A locked gate is seen by the Etihad Stadium where Manchester City was due to play Burnley in an English Premier League soccer match Saturday. All English soccer games were cancelled due to the spread of the COVID-19 Coronavirus. (AP Photo/Jon Super)

A locked gate is seen by the Etihad Stadium where Manchester City was due to play Burnley in an English Premier League soccer match Saturday. All English soccer games were cancelled due to the spread of the COVID-19 Coronavirus. (AP Photo/Jon Super)

Patterson: Most agree, some things are bigger than sports

Comments from readers suggest most are disappointed sports have been shut down, but understand why.

I was really looking forward to seeing the U.S. Olympic softball team play.

The U.S. was all set to face the nationally-ranked University of Washington on Thursday at Husky Softball Stadium as part of the Stand Beside Her Tour as it prepares for the 2020 Summer Olympic Games in Tokyo. I was excited to see former Husky Ali Aguilar manning shortstop for the national team. And I was eagerly anticipating how Washington’s Snohomish County products — Snohomish High School graduate Sami Reynolds and Meadowdale High School alum Emma Helm — would fare against a pitching legend like Cat Osterman.

Unfortunately, the game was canceled as part of the precautions being taken to slow the spread of coronavirus, just one of an unending list of sporting events that have fallen victim to COVID-19.

While I was disappointed I missed out on my chance to see the world’s greatest softball players in person, I understood the reasons why the game was canceled, and I accept the fact the measure was taken with the greater societal good in mind.

That seems to be the consensus among readers in their reactions to sports being shut down.

After Washington Gov. Jay Inslee’s Wednesday morning press conference announcing the prohibition on public gatherings of more than 250 people in Snohomish, King and Pierce counties, which effectively brought sports to a halt in the Puget Sound region through at least the end of March and probably beyond, I took to Twitter to ask people: “What’s your reaction to this?”

I ended up getting a massive response, at least by my standards. A total of 30 posts from 25 different accounts were part of the thread, and I thought I’d share the public’s sentiments.

Bear in mind, Inslee was the first governor in the country to institute these type of measures, so this was uncharted territory for all of us. And just about all of these responses came on Wednesday, prior to the steady cascade of professional leagues, college conferences and leagues at every level suspending their seasons.

Of the 25 accounts that responded, 13 expressed support for the measures being taken, despite the loss of sports. A good example came from @UmbrelLumen (Paul Bradbury): “Public health is more important than sports. People’s lives are more important than money. Period. With as little reliable information as we’re receiving from the authorities we should be relying on, caution seems wise.”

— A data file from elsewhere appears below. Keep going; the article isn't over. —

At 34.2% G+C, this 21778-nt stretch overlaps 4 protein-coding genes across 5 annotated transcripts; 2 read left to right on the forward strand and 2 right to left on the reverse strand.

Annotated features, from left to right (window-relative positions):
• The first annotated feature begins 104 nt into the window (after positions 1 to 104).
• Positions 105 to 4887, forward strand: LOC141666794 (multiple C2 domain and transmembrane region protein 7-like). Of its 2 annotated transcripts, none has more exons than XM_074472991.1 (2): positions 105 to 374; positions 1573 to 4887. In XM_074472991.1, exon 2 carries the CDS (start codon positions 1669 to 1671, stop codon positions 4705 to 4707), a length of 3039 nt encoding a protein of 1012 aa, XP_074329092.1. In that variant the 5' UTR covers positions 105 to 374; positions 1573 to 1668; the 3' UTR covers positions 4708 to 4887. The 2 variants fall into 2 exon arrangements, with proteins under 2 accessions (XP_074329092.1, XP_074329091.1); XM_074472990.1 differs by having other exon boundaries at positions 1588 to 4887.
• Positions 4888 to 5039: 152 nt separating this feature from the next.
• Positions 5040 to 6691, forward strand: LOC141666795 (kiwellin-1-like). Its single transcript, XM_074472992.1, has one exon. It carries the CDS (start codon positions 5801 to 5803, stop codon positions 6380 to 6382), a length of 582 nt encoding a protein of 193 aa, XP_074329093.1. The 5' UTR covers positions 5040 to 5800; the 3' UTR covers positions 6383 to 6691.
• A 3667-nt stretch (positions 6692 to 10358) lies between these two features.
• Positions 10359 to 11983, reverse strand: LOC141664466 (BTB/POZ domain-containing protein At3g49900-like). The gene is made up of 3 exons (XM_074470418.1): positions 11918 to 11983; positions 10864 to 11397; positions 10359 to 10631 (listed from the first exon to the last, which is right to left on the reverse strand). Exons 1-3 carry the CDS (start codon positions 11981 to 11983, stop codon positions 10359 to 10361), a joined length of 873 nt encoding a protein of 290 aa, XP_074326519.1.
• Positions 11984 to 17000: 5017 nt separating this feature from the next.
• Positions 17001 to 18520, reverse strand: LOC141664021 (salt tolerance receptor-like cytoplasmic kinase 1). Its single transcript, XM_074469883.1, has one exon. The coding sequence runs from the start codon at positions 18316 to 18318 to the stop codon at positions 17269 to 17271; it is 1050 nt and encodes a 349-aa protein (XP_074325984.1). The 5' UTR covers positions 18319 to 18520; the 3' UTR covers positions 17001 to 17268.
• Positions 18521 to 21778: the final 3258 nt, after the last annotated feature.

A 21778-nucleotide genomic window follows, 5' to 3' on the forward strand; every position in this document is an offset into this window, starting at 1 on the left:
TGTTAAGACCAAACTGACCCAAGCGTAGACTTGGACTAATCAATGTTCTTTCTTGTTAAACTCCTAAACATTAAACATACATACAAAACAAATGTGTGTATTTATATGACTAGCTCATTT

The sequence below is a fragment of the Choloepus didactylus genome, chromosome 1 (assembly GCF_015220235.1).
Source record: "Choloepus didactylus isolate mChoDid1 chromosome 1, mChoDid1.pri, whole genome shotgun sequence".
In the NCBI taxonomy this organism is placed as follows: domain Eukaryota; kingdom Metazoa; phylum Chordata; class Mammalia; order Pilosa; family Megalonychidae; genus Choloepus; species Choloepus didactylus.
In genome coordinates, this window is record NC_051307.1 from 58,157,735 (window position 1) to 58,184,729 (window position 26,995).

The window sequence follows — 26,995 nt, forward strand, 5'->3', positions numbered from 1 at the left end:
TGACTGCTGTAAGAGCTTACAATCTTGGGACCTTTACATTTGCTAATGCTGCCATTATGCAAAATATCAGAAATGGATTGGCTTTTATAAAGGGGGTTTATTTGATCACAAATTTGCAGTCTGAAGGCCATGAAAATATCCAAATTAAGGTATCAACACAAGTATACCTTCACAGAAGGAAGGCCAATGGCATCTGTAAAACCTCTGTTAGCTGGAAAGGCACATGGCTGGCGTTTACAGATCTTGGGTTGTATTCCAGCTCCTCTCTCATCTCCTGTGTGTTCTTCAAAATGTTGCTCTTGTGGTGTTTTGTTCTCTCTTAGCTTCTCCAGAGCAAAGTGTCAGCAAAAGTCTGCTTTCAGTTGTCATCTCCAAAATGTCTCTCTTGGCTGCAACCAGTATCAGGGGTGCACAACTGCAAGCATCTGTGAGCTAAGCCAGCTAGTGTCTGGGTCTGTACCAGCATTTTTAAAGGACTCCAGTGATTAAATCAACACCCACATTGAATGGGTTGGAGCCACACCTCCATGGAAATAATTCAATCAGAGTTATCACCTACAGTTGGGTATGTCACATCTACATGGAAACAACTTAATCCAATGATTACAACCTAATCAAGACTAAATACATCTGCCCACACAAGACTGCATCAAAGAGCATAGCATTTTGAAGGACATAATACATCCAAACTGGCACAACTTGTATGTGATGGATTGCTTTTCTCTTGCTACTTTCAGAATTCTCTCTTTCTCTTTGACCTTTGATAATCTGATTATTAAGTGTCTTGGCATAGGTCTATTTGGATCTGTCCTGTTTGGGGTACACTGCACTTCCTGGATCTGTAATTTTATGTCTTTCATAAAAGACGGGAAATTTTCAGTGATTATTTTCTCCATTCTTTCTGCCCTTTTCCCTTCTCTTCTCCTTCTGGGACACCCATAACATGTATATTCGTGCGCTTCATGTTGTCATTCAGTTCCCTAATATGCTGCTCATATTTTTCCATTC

The user @DLDAlisa (DD) concurred, with one eye toward what’s happening around the world: “Social isolation to slow the spread of the virus so we can continue to handle the acute care caseloads is good. Really don’t want a situation as is being reported in Italy where the medical system is so overwhelmed and having to choose who gets the ventilator.”

Not everyone was supportive. There were three accounts that came out against the measures, and all three of those responses were brief. The user @gu482a (Rod Stever) provided the wordiest of them: “Crazy over reacting!!”

Two of the accounts expressed conflicted feelings, such as this one from @Jarhova (Jarhova): “I’m not sure how to feel. I respect the local teams that have posted statements to their fans. On the flip side, I have an 8-year-old hockey player that has a tournament in Spokane that is still on. Where does the line get drawn? College events cancelled, high school maybe?”

Another two accounts took the television angle, indicating they were happy enough to watch sports on television rather than attend events in person, such as @sunnybabybunny (nu pogodi): “I always enjoyed the games more on TV anyway. You can see the players’ faces.”

Then there were the five responses that didn’t apply a value judgment to the situation, but instead used the opportunity to speak about something tangential, which is what @Greg22Haigh (Greg Haigh), who has the Boston Red Sox logo as an avatar, did: “Don’t care … yet. Sox come to town in April so an extension would hurt.”

But there was one response in particular that generated a large number of “likes” from fellow users, and that came from @MulcaheyPatrick (Patrick Mulcahey): “My Reaction: We in Washington state have a great governor.”

It seems the verdict is clear. The shutdown of the sports world may be disappointing, and there’s no doubt that a lot of us, myself included, are going to suffer from a major case of sports withdrawal. But there are things that matter more and people are willing to sacrifice sports — for the time being, at least — in favor of the greater good.

Follow Nick Patterson on Twitter at @NickHPatterson.

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